Coastal prairies are “disturbance dependent,” as many grassland plants have co-evolved over time with disturbances like fire and grazing, which prevent shrubs and trees from invading surrounding areas and converting prairies to shrubland or forest. Over time, the precious balance of coastal prairies has become severely threatened due to substantial changes in these disturbance patterns, including: the displacement of Coast Miwok and Southern Pomo land stewards and the removal of fire from the landscape; changes in natural herbivory patterns of native ungulates (mammals with hooves) such as elk, deer, and pronghorn; the overgrazing of non-native domesticated livestock; agriculture and urban development; and the introduction of non-native plants. Historical aerial photographs of OAEC dating back to 1953 show a steady shrinking of the total surface area of coastal prairie, as surrounding Douglas fir, coyote brush, and invasive broom drop their seed and multiply deeper and deeper into the prairies. Without active management, coastal prairies at OAEC would completely disappear in a manner of decades!
Over the past 25+ years of stewardship, OAEC has sought to bring right balance back to our coastal prairies by employing a combination of creative “regenerative disturbance” strategies, including mowing, mechanical forest thinning, “shuck-n-huck” seed saving and sowing, and prescribed burning to mimic the historical disturbances that once maintained the prairie’s mosaic of biodiversity. Although mowing and weed whipping can successfully mimic historical grazing patterns in some ways, these machines use fossil fuels and don’t add nutrition or life back into the soil. In contrast, animal impact (browsing, grazing, trampling, urinating, dunging, etc.) can reintegrate carbon material and nitrogen fertilizer back into grassland ecosystems to help rebuild a robust soil food web and – if done at just the right time – can help tilt the seed bank composition from invasive annuals to native perennial grasses and forbes.
While we were striving for these many beneficial impacts, we learned through this project that regenerative grazing is a humbling and complex dance of right timing, skilled management, partnership with the animals, and many other factors outside of our control like climate. Overall, from a vegetation management perspective, the project partners were happy with the amount of material removed and thatch (old, dry plant material) leftover from both consumption and hoof impact. Another huge success was the amount of nutrients composted back into the ecosystem with nearly 200 pounds of manure distributed across the landscape per day! One challenge we discussed in a recent post-project debrief was balancing the intensity and frequency of animal impact; with overgrazing on one end of the spectrum and undergrazing on the other, we sought to achieve what OAEC Wildlands Program Director Brock Dolman calls a “Godilocks grazing” effect, enough pressure to achieve the aforementioned benefits while also allowing the ecosystem to bounce back. The group also shared the observation that we were a little late in the season and that perhaps a month or two earlier, we may have had greater impact in areas where grasses had already gone to seed and in some cases turned brown.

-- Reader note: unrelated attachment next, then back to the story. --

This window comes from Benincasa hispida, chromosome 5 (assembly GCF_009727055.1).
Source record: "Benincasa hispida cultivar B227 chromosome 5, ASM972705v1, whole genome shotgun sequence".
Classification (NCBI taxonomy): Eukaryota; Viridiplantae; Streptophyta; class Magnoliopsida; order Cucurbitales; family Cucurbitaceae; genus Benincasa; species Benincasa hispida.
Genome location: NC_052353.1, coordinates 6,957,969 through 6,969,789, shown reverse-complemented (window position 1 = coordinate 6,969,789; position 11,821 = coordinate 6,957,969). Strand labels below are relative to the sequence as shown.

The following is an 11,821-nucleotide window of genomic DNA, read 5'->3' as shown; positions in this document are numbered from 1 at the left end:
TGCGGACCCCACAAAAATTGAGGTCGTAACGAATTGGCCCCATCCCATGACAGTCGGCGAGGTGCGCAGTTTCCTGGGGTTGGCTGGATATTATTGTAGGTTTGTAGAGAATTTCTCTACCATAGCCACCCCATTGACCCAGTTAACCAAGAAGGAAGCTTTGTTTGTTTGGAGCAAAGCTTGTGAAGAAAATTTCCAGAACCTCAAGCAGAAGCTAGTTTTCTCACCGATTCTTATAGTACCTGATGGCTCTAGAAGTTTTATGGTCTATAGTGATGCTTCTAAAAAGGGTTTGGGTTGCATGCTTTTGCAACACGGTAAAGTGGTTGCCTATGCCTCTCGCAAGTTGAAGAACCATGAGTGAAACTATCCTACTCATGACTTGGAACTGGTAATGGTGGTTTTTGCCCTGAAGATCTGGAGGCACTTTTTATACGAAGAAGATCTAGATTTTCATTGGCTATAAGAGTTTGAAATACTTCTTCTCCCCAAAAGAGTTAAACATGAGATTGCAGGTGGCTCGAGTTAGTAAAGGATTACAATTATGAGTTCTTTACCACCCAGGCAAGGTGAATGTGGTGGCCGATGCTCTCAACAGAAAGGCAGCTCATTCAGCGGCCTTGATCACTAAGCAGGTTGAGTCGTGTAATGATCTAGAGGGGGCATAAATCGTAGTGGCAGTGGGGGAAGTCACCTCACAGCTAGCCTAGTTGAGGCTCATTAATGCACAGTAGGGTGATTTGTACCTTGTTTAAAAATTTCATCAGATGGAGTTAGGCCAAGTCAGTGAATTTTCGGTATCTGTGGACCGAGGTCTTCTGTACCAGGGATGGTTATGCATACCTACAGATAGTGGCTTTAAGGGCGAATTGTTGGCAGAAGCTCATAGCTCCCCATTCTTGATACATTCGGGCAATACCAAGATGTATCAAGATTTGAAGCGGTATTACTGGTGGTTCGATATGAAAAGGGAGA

Ultimately, we are all excited to have participated in the first year of this new public program
and super grateful to the Gold Ridge and Sonoma RCDs for creating accessible options for land owners and managers to reweave animals and the time-honored art of grazing back into more fire resilient landscapes. As Christopher Szecsey of Two Sisters Place shared, we have to get out of the fragmented mindset of “saving” singular properties from wildfire and move towards a more collaborative model of stewardship at a landscape scale. Beyond that, this project presented an exciting opportunity to work together as neighbors and not just “think like a watershed” but a “fibershed,” in which we can create mutually beneficial, life-sustaining systems that support the people, the land, and our regional economy of local graziers and ranches.